New Illinois Laws for Drivers as of July, 2020

    SPRINGFIELD, IL (July 15, 2020) – As of July 1st, several new laws took effect, including a minimum wage increase, a law protecting sexual assault victims, and a law mandating the teaching of LGBTQ history in schools. Illinois residents will also enjoy new laws regarding driver’s license suspensions.

    The Secretary of State will no longer suspend driver’s licenses or vehicle registration for unpaid parking fines and tollway violations. Gov. JB Pritzker signed the bill in the new year and it has been in effect as of July 1, 2020. This new law will allow thousands of Illinois drivers to get their driving privileges back. However, Illinois added more severe penalties for residents who are caught texting while driving, and for crashes involving crosswalks and right-of-way violations.

    The License to Work Act

    The License to Work Act, or Senate Bill 1786, protects the right to travel to work. It states that drivers in Illinois should be able to drive back and forth to work, even if they cannot afford to pay fines.

    In addition to unpaid parking fines and tollway tickets, the new law also removes suspension as a penalty for being judged to be a “truant minor,” and for criminal trespass to a vehicle. For those who already have suspended licenses for those reasons, their license is now reinstated.

    In the case of drivers with unpaid parking tickets at risk of suspension, the new law mandates an ability-to-pay hearing. If the hearing determines they cannot pay their tickets, they can keep their license and the state offers a payment plan.

    Why was it passed?

    The legislation was largely a bipartisan effort in Springfield. Senators agreed that license suspension is counterintuitive because it often prevents people from being able to pay fees and tickets. The City of Chicago stopped license suspension for non-driving violations last year and many thought it was time for the state to follow.

    According to, “Nearly 50,000 Illinois licenses are suspended each year because drivers can’t pay tickets, fines, or fees and for other non-moving violations – reasons that have nothing to do with driving.” “Nearly 50,000 Illinois licenses are suspended each year because drivers can’t pay tickets, fines, or fees and for other non-moving violations – reasons that have nothing to do with driving.”

    The position of the new law’s proponents is that suspending driver’s licenses causes job loss. They believe suspension should not be a tool to punish people living in poverty. With the coronavirus pandemic impacting working conditions more than ever, the law has become especially relevant.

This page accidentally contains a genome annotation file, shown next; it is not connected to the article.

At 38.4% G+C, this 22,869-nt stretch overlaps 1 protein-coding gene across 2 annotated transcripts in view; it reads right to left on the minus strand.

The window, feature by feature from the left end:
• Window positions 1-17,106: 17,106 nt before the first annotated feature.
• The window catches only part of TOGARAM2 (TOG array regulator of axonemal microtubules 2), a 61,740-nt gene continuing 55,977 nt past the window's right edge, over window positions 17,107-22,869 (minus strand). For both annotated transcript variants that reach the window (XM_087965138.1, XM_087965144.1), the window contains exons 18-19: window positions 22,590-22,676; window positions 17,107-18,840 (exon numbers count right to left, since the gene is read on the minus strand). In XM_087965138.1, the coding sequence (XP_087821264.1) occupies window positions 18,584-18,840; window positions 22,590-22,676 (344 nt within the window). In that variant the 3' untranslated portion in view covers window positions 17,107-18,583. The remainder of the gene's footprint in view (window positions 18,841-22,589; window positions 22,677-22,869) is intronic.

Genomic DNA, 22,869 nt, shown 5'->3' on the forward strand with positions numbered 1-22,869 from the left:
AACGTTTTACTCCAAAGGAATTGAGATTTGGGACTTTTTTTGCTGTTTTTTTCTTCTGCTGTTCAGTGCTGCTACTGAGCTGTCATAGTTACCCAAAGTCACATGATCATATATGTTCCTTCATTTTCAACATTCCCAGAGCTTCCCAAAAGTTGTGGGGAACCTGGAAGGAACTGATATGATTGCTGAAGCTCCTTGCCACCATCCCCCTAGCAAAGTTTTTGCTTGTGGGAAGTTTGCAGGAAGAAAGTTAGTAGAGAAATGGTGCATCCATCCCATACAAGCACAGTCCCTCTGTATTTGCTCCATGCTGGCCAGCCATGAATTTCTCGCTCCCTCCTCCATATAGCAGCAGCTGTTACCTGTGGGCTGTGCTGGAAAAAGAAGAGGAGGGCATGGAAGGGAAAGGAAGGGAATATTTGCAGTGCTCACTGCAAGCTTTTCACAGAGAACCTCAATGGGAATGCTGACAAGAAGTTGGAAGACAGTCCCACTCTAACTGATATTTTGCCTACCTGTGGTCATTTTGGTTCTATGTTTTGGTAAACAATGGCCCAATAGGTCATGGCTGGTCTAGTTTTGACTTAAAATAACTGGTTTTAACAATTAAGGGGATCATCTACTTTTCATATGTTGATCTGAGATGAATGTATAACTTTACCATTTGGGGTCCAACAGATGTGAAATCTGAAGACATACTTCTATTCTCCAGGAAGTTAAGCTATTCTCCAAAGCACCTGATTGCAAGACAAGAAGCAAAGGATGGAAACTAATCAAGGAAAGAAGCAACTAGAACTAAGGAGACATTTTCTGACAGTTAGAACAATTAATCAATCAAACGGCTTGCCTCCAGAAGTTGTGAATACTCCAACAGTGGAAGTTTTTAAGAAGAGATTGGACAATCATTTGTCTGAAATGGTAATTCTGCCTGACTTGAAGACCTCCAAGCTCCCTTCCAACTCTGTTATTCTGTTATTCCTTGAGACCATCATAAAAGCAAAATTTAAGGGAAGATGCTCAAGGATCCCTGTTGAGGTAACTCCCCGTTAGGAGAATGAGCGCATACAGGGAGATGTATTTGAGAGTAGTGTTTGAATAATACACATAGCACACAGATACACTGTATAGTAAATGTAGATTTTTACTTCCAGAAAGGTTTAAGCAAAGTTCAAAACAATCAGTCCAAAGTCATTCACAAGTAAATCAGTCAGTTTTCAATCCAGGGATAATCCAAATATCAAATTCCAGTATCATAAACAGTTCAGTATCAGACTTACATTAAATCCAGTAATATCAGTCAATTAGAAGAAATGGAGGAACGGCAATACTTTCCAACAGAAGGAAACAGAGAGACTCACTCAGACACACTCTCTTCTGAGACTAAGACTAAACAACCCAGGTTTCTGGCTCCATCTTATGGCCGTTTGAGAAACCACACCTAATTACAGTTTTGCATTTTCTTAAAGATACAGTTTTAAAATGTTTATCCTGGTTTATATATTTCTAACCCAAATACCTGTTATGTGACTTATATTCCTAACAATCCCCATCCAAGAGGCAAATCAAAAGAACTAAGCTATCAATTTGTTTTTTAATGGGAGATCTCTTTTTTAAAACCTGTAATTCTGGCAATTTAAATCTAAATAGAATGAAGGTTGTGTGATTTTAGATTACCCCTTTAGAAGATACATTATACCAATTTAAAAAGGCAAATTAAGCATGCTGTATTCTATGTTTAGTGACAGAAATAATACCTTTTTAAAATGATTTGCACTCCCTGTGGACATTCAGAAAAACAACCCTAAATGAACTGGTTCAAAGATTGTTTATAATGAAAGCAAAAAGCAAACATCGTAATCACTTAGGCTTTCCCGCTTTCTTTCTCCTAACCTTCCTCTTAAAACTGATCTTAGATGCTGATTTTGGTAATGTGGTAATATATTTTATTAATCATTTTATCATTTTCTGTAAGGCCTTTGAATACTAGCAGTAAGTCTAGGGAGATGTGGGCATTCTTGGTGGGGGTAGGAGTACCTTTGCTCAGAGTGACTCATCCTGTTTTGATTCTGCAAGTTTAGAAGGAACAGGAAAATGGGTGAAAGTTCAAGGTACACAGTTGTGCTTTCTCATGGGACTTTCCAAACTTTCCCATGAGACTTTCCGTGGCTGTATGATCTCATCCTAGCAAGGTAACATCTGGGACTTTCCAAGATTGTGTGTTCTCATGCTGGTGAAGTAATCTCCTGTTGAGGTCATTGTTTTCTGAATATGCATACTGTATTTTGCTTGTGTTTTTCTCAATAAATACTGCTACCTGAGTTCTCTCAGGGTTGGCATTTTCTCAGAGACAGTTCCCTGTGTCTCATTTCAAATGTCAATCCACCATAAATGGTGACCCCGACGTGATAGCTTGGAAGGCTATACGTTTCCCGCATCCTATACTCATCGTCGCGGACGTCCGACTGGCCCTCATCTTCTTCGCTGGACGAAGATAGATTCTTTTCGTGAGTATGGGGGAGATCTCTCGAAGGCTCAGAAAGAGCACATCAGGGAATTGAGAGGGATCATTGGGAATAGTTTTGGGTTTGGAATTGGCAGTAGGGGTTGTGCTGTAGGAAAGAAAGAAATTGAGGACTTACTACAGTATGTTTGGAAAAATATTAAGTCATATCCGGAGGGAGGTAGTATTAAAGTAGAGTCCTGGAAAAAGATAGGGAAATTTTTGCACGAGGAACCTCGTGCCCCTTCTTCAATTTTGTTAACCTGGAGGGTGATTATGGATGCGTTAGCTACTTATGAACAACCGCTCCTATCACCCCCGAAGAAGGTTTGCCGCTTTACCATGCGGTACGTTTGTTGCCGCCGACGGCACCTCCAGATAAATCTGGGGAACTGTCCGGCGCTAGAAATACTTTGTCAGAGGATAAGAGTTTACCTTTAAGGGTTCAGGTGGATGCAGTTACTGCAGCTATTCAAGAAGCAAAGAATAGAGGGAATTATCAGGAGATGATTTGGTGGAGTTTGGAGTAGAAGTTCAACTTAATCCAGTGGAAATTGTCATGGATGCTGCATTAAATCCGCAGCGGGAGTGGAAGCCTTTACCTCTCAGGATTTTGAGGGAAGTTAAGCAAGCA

For those whose driver’s licenses are suspended for ten or more parking tickets will have their suspensions lifted, providing they don’t have other serious driving convictions. The goal is to stop trapping drivers in a cycle of debt, allowing them to earn the money to pay off their parking fines and violations.

    The bill also aims to combat racial disparities in traffic offenses. Supporters of the new law site that law enforcement in Illinois statistically searches and fines Black and Latino drivers more often than white drivers. The racial disparity in ticketing and collection practices enables a cycle of poverty for those affected.

    The new law does not apply to moving violations

    However, new state laws do not apply to moving violations. Drivers who receive three or more moving violations in a year could still have their licenses suspended. Some of these moving violations include speeding, running a stop sign, or a red light.

    Illinois was one of the first in the United States to put a ban on texting while driving. State laws are continuing to take these violations very seriously. If a driver is caught texting while driving, or using a computer, and they cause a serious injury to a person, they will face a 12-month license suspension and a minimum fine of $1,000.

    Drivers who violate the right of way at a crosswalk or in a school zone and cause injury will face a 12-month license suspension.

    When to Contact an Accident & Injury Lawyer

    Nearly 390,000 injuries occur each year from accidents caused by texting and driving.  If you have been injured in a car accident in the Chicago area – or any accident –  as a result of someone else’s negligence, contact us immediately. You have legal rights.  Nationally recognized car accident injury lawyer Mario Palermo can help you exercise them.  Call (630)684-2332 for a free consultation regarding the best approach to obtaining compensation for your injuries.

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